And it was that bang that broke the expectant silence filling Solitude, in turn filling the air with cheers and jubilant cries. Residents and visitors alike raised their arms up, or hugged their loved ones and began celebrating. The bards, on cue, started their songs and added a plethora of bouncing, jaunty music to the mix. On any other day, Marcus would've found it overstimulating. But on that night… it felt just right.

Serana grabbed his arm and pulled his gaze away from the magical sparkles Sybille's spell had filled the sky with. He looked upon her face, flushed with blood and boasting a huge, happy smile. Her eyes, sparkling bright blue like the sky on a summer solstice. Her dress, the "girl's secret" that he hadn't been told about, was a stunning red and white marvel of fashion. He had no idea where she'd gotten it, only that it'd been brought in from Cyrodiil.

She'd been beautiful before, but now… she was otherworldly. The gazes of everyone around were routinely drawn to her. Marcus couldn't have been happier.

"Come on!" She said, tugging at his hand. "They'll start serving the wine now!"

"We don't want to get too drunk too soon," Marcus laughed, running along after her.

"I know, but the spiced wine will be the first thing to go. We don't want to miss out!"

He followed her along and reached the wine stands soon enough. A queue had already formed, but a single glance at Marcus and the entire crowd parted. The young man allowed himself a small smile. His attire certainly made it clear who he was.

The white and blue clothes were largely unchanged, with the exception of the doublet. Emblazoned on his chest was a large depiction of a dragon infused with fire salts. The lines detailing it didn't move, but rather glowered like embers, pulsating as he walked. It was mesmerizing, and left no doubt as to the identity of the wearer.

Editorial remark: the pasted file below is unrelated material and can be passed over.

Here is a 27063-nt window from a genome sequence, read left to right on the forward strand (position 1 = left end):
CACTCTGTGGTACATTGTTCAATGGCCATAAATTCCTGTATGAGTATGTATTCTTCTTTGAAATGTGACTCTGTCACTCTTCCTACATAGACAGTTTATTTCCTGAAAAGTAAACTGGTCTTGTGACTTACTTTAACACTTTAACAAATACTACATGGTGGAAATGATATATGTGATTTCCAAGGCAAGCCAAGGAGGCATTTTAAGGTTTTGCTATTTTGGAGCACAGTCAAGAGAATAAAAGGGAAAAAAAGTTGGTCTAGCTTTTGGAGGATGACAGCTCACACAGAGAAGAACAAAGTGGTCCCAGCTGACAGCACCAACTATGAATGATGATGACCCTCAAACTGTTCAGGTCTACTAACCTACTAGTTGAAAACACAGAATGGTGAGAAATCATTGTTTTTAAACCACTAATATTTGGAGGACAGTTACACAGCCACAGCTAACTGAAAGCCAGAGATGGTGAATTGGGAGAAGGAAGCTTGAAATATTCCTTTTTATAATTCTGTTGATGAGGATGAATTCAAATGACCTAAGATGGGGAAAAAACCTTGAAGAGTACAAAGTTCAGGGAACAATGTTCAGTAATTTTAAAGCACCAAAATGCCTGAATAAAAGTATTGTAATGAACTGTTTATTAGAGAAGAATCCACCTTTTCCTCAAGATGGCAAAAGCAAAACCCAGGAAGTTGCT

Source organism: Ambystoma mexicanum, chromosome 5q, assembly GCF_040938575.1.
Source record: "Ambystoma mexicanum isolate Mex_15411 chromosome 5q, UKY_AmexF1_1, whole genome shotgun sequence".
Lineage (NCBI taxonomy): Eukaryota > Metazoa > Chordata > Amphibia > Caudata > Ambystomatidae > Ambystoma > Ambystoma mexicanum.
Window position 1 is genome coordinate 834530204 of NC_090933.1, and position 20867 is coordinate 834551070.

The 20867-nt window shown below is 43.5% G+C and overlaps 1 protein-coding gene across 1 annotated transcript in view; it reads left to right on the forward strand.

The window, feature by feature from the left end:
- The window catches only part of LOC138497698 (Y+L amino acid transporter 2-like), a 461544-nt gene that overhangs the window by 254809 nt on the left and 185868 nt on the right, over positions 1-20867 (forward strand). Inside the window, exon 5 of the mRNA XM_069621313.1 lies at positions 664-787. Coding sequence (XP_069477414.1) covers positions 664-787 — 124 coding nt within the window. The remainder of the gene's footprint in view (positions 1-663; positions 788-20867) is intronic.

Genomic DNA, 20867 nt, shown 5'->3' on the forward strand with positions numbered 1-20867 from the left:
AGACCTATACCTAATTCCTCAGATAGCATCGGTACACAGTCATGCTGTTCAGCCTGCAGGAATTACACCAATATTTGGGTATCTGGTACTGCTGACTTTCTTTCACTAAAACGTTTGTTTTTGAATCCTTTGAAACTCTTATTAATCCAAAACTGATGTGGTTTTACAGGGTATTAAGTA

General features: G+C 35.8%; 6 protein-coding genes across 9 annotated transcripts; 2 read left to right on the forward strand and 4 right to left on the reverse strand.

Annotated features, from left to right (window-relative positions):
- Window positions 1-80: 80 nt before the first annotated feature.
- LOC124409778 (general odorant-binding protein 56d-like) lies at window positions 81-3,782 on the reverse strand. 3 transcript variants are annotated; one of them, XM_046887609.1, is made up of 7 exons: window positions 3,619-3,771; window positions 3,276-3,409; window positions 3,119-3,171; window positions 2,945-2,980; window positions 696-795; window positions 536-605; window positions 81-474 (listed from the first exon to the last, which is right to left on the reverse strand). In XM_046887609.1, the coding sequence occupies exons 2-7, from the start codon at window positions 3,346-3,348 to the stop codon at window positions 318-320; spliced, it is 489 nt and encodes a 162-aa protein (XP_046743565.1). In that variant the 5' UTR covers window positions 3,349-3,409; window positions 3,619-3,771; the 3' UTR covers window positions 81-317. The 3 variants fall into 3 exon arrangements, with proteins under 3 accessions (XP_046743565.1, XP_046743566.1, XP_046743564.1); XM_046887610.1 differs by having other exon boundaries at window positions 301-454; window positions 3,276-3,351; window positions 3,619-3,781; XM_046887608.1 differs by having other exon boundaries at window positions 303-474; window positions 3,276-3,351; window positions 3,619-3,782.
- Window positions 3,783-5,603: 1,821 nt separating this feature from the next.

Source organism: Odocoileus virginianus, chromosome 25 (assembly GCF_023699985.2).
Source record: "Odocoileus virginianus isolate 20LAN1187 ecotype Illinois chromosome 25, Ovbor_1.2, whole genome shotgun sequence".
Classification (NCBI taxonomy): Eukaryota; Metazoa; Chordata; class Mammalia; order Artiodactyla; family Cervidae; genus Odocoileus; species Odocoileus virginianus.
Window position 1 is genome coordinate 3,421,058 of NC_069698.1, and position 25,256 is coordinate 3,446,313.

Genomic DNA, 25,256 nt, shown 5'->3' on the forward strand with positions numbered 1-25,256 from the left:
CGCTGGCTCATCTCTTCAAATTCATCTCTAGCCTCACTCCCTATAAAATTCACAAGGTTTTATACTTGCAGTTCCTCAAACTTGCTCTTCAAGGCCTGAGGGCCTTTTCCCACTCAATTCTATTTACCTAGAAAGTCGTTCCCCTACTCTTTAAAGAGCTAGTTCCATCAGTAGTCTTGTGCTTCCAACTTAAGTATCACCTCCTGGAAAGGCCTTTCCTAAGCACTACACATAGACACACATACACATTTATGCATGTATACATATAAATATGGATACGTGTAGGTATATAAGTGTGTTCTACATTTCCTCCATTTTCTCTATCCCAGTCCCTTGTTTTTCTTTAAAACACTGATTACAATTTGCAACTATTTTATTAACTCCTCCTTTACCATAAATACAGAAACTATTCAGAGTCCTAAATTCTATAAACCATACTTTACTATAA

Marcus and Serana strolled up to the stand and were each given a silver goblet of wine. Marcus didn't know if they were supposed to pay or not, but he figured they wouldn't accept his money anyway.

"I could get used to that." Serana smirked as they walked away.

Marcus laughed. "Well, don't. This is a one-off so that all the cute noble girls no exactly who to pander to."

Serana spun around and fixed him with a glare. "Oh really? Perhaps I should go look for some nice young noblemen then?"

"Relax. I'm just messing. None of them could hold a candle to you."

She rolled her eyes, and they continued walking to find a nice bench to sit and enjoy their wine.

"Is it anything like you imagined?" Marcus asked.

Serana's smile widened. "No. It's better."

The evening passed quickly, with high points and low points. Things did get a little dreary when a thane or noble saw Marcus' doublet and, after putting two and two together, decided to market themselves to him. Thankfully, Serana usually was close by and was able to rescue him.

Marcus also got a chance to talk to most of his companions, as pretty much everyone with the exception of some thieves and brotherhood members had shown up. It was nice to see 'the whole gang' as it were. Many of them were beginning to move onwards and upwards in their own lives, since Marcus had gone off to Solstheim. Illia was now the second-ranking priestess at the temple of Mara in Riften. Mjoll was thinking of becoming an instructor for new guardsmen, and was in correspondence with Captain Aldis. Jon had officially joined the Bard's College, and both he and Olfina were sporting matching rings on their fingers… Marcus decided not to pry.

He was about to go find Jarl Balgruuf, to discuss a certain matter with the man, when he saw a familiar dry smile coming through the crowd towards him.

"Marcus!" Marcurio said, spreading his hands – each one holding a goblet – wide.

"Marcurio, you rogue. I assume one of those is for me?" Marcus gestured to one of the goblets.

"Hell no, go get your own."